Microsoft has unexpectedly withdrawn its promotional pricing for Windows 7 - the software giant's latest desktop and laptop PC operating system - after demand so strong that its online store apparently crashed.
The online UK Microsoft Store now states "Promotional pricing no longer available".
Conspiracy theorists are sure now to question the supposed crash, hinting that Microsoft merely wanted to stop orders at the low rate.
Microsoft had been selling Windows 7 at Windows 7 Home Premium in the UK for £49.99, a 67% discount from the list price of £149.99, and selling Professional for £99.99, 55% under the usual £219.99.
Prices have now increased to £79.99 for Windows 7 Home Premium, £189.99 for Windows 7 Professional, and £199.99 for Windows 7 Ultimate.
Microsoft Windows 7 will be released on October 22, 2009.
At the initial discounted rate the Amazon UK store claimed that it had sold more copies of Windows 7 in the sale's first eight hours than it did in the 17-week run of a similar pre-order offer in 2006 for Windows Vista.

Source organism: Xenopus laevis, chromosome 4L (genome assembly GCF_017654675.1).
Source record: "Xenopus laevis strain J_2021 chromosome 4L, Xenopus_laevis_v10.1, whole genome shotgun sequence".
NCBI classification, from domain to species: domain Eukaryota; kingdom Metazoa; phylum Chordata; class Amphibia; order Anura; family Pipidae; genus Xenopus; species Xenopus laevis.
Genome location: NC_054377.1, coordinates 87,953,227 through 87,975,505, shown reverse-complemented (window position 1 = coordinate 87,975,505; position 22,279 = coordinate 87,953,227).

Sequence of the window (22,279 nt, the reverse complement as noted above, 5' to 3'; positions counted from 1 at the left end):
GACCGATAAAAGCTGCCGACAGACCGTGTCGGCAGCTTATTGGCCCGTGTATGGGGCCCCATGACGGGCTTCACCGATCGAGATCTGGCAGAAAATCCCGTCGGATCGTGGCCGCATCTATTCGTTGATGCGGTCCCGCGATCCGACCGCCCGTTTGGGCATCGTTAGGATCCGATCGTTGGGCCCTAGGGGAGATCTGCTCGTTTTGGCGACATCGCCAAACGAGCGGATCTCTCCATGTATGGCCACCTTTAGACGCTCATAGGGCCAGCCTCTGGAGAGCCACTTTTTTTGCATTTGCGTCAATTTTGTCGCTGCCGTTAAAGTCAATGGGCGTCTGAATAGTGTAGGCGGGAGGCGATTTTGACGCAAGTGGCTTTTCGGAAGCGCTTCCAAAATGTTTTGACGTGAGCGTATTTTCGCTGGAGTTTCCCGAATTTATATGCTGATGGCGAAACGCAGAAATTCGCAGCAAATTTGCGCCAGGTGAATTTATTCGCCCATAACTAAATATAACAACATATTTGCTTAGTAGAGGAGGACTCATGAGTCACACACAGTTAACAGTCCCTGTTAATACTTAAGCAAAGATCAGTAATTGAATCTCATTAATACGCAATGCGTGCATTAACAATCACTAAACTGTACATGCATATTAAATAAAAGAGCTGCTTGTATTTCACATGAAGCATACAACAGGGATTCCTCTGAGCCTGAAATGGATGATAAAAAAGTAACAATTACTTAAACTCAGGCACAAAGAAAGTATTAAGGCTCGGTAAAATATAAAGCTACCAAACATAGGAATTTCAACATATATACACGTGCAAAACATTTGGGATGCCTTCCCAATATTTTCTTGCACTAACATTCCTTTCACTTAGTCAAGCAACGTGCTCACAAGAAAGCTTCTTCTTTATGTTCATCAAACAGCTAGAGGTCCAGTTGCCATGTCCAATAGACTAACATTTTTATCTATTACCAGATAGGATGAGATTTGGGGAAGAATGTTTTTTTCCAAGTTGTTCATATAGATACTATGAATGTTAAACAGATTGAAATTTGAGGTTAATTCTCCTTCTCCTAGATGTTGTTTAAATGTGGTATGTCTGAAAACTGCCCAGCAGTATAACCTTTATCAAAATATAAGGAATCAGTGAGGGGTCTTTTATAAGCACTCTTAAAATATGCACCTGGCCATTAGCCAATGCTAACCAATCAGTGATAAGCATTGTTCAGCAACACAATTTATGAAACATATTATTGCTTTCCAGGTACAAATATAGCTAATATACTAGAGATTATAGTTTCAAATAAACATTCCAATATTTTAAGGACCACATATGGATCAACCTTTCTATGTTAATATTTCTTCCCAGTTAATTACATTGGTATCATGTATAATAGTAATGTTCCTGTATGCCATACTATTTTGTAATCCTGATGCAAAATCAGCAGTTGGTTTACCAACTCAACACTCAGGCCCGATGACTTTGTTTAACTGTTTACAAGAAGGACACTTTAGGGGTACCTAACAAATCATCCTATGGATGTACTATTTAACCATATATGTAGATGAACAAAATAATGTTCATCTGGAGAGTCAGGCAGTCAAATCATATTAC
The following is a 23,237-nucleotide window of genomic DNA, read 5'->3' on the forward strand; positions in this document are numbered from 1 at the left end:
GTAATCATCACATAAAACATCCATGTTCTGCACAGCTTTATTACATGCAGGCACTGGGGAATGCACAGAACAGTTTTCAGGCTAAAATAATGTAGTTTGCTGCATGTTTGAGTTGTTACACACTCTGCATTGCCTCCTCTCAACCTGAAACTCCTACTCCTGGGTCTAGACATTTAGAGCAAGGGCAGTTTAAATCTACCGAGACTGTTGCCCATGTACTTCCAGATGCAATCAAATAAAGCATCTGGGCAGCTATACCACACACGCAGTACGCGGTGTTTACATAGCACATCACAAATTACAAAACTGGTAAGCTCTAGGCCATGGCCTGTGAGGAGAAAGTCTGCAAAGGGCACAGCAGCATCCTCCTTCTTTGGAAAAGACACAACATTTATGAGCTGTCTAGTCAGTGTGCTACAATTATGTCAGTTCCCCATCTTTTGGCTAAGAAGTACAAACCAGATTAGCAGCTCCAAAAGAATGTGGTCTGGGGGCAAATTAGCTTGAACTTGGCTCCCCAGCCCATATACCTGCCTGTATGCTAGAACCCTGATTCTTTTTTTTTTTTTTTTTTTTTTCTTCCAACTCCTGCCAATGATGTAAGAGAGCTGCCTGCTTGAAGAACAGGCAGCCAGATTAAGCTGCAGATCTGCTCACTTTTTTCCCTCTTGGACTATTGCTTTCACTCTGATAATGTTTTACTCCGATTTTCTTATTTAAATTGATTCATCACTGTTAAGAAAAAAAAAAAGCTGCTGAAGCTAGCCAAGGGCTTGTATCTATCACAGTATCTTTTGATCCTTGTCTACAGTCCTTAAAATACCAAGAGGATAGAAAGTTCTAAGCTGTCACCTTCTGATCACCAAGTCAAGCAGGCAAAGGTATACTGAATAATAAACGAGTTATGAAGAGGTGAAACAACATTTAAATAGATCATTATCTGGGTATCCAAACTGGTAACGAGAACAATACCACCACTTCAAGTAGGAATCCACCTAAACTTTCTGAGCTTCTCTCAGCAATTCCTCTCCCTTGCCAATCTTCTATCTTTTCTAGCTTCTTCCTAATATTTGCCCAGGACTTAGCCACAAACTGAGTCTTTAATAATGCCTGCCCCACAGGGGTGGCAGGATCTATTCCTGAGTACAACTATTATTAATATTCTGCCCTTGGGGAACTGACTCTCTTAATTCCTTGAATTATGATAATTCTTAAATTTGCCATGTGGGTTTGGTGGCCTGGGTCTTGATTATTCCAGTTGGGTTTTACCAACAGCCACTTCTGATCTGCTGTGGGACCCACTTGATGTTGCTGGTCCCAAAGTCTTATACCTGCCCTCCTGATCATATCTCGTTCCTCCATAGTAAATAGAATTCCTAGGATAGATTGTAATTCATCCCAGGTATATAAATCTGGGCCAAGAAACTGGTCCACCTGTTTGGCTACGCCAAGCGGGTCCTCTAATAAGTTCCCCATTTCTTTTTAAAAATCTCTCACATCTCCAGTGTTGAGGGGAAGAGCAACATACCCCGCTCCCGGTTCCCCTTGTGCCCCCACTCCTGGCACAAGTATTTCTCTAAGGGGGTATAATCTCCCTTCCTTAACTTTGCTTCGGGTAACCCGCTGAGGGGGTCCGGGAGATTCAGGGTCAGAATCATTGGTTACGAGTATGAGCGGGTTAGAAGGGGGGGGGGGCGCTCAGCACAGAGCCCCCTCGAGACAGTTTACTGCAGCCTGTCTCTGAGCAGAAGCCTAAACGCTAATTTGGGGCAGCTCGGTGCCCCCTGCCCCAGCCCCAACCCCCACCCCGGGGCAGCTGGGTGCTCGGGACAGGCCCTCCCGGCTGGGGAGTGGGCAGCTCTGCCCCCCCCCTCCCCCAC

UK vendors taking part in the promotion were Amazon.co.uk, Argos, Comet, Currys, Dixons, Ebuyer.com, John Lewis Partnership, Littlewoods, Micro Anvika, PC World, Play.com, Staples and Tesco.
Amazon has fallen in line with Microsoft's new pricing, but Dixons remains at the lower rate. Its website states that the offer "will end August 9, 2009, or while supplies last".
European customers will receive Windows 7 in special editions, dubbed 'E' for 'Europe', that have been stripped of Internet Explorer 8 (IE8). A month ago, Microsoft decided to remove IE8 from Windows 7 in an effort to head off EU antitrust regulators, who may still force the company to take more drastic measures.